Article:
But I want to go back to one thing we heard the attorney general say, Norah, which I found troubling. He said that he had not seen the memos or any memos talking about the effectiveness of this program. And I think it’s very important for people to ask the question, had the president, before President Obama made the decision to release the tactics and the techniques, had nobody reviewed the effectiveness of the program? Had his attorney general and the president himself looked at whether in fact these programs had gained intelligence that was critical for saving — for the security of the nation?

O’DONNELL: Well Liz, we’ll get to that argument in a minute, about do the means justify the ends. Whether torture justifies…

L. CHENEY: Well, it wasn’t torture, Norah, so that’s not the right way to lay out the argument.


L. CHENEY: Everything done in this program, as has been laid out and described before, are tactics that our own people go through in SEER training and that our own people have gone through for many years. So it’s really – does a fundamental disservice to those professionals who are conducting this very effective program and to those people who approved the program in order to keep this nation safe and prevent attacks through the program to call it torture.

O’DONNELL: Liz, the CIA, on its own after 2005, stopped waterboarding on its own. The U.S. prosecuted people for waterboarding after World War II.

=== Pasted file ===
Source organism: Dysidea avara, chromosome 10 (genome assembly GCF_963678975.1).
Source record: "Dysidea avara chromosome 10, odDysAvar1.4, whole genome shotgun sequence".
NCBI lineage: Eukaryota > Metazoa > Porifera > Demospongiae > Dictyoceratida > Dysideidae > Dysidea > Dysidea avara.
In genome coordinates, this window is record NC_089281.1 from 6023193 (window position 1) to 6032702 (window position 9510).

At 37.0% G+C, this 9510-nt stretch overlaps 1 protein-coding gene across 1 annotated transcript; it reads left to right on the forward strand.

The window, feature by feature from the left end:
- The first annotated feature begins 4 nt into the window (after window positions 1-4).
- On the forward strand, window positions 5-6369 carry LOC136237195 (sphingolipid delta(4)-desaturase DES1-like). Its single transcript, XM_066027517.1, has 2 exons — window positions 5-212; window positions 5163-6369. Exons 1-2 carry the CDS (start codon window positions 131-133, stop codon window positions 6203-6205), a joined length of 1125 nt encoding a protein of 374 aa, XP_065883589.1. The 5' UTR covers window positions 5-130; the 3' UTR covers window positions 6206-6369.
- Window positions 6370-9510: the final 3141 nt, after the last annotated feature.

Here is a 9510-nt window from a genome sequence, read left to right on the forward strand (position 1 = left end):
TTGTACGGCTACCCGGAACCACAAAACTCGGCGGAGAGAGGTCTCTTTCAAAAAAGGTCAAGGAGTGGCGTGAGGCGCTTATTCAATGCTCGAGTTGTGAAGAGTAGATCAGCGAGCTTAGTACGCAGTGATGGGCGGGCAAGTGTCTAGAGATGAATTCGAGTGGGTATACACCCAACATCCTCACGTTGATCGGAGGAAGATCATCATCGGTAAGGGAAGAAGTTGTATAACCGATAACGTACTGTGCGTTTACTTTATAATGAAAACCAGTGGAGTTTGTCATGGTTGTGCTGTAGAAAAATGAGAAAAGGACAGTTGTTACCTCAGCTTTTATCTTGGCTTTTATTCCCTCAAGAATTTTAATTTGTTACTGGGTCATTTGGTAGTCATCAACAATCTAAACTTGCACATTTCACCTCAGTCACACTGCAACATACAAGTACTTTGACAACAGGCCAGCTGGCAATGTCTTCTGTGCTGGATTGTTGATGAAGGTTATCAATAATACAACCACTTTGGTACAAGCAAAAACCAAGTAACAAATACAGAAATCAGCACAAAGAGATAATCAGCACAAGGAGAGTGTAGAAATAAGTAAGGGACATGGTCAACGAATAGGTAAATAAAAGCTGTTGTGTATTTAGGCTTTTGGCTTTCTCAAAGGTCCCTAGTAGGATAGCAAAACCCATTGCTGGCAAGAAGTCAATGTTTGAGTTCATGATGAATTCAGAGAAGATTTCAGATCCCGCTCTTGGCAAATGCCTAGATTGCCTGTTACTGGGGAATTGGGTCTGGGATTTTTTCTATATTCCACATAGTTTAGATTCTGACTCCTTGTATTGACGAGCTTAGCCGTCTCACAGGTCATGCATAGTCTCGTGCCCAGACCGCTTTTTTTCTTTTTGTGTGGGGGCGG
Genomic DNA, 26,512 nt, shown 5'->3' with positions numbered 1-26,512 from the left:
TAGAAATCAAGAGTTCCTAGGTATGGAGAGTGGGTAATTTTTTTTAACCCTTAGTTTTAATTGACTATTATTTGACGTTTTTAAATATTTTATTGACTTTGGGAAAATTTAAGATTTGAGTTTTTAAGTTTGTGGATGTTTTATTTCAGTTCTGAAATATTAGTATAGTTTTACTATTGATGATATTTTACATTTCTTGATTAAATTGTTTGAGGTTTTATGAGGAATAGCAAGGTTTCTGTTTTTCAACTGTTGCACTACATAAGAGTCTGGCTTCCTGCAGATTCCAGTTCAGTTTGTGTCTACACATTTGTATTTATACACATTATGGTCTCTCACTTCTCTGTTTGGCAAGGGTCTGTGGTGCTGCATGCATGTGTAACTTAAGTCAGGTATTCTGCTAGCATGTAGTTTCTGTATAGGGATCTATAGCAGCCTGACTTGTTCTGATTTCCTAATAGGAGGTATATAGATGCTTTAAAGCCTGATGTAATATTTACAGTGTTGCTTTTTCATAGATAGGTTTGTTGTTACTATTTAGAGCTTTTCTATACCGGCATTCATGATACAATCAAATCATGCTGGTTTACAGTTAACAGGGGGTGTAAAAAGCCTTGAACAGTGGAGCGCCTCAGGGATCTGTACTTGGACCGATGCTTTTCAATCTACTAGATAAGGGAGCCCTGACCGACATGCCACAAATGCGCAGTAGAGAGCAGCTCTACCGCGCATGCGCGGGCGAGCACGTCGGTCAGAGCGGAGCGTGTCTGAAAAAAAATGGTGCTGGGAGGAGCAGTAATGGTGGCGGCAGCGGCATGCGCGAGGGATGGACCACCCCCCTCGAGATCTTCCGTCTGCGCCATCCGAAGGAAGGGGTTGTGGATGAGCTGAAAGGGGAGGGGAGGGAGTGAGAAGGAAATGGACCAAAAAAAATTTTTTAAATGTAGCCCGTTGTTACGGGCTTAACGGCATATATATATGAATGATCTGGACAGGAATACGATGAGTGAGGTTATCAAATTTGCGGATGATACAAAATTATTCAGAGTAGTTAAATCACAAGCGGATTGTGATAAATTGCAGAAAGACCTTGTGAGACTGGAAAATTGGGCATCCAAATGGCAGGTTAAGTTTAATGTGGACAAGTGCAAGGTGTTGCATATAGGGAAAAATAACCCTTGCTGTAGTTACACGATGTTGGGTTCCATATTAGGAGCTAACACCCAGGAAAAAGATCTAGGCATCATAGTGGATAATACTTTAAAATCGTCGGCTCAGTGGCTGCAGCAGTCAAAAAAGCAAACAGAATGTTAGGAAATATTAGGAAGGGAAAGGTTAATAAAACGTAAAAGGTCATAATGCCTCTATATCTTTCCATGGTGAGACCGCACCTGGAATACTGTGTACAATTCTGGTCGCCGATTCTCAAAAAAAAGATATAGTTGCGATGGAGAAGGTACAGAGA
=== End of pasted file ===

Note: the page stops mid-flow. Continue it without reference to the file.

So to suggest there’s a consensus out there that waterboarding is not torture is not in fact accurate.
Cont’d (click below or on “comments”)

L. CHENEY: No, I think it is accurate. There were three people who were waterboarded. And two of those people are people who gave us incredibly important and useful information, information that saved American lives after they were waterboarded. Both Khalid Sheikh Mohammed and Abu Zubaydah.

And I would just refer your viewers to the really important op-ed piece that Mike Hayden and Attorney General Mukasey wrote laying out why this program worked, why it was effective and what damage has now been done to our national security by releasing the tactics of this program (ph).

O’DONNELL: Well, the current director of the national intelligence, Admiral Dennis Blair, has said this about those particular memos, he says this, quote, “the information gained from these techniques was valuable in some instances. But there is no way of knowing whether the same information could have been obtained through other means.”

We have a full screen of this – no, let me, I want to put this full screen up, because this is very important. Could we please get this up on the screen?

L. CHENEY: It is important, Norah, but let me comment to that.

O’DONNELL: The bottom line – the bottom line is that these techniques have hurt our image around the world.

L. CHENEY: Norah, I’m sure you know…


O’DONNELL: … director says that the damage that has done has far outweighed any information that was gleaned. And in fact, there is a disagreement about whether other tactics other than waterboarding could have gotten valuable information.